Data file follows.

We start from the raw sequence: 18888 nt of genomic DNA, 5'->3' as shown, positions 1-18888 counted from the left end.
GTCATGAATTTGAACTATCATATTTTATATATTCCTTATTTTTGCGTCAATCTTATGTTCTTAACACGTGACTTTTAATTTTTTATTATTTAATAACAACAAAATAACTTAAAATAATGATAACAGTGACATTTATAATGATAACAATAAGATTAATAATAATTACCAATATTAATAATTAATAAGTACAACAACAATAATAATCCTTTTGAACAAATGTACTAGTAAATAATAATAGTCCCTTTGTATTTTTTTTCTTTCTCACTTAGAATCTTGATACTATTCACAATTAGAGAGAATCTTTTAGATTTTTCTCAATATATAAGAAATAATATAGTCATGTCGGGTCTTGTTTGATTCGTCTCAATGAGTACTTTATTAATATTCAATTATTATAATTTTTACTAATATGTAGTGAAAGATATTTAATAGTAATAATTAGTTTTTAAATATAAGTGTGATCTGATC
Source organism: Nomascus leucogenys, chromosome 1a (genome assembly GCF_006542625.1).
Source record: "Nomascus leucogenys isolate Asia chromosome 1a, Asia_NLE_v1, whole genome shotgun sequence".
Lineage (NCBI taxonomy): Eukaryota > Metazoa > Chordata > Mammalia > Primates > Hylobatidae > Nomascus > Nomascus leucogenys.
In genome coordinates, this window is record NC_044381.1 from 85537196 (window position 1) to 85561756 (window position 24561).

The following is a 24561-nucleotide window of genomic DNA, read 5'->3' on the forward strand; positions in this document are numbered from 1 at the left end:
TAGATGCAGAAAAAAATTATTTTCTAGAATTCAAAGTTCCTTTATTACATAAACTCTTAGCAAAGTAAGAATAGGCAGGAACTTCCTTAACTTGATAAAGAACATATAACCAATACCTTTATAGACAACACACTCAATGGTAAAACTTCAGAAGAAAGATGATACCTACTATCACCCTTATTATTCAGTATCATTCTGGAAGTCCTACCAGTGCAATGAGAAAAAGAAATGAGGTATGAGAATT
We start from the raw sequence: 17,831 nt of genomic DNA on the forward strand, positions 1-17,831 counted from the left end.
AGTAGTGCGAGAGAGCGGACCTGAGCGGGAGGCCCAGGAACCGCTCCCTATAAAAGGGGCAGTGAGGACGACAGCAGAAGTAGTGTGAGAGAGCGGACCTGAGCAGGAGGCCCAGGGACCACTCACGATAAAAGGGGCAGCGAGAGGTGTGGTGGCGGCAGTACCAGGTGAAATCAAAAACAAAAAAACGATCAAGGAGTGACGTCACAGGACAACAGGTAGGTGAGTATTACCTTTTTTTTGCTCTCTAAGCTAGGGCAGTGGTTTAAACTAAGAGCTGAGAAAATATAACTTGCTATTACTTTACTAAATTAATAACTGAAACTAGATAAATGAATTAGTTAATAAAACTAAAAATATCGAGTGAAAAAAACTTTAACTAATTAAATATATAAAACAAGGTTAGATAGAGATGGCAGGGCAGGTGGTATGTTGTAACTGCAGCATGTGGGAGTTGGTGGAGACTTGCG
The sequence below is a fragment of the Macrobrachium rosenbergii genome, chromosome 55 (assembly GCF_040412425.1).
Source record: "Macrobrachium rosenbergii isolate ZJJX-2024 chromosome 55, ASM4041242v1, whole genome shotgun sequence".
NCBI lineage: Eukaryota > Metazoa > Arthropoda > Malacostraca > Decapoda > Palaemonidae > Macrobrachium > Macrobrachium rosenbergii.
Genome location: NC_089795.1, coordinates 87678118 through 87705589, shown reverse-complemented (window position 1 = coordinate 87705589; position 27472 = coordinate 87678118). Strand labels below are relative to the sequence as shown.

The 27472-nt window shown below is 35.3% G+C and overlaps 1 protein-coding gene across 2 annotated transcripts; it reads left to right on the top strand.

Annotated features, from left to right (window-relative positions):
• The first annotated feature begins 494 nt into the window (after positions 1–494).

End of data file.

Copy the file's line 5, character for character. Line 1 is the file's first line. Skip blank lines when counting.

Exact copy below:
Lineage (NCBI taxonomy): Eukaryota > Metazoa > Chordata > Mammalia > Primates > Hylobatidae > Nomascus > Nomascus leucogenys.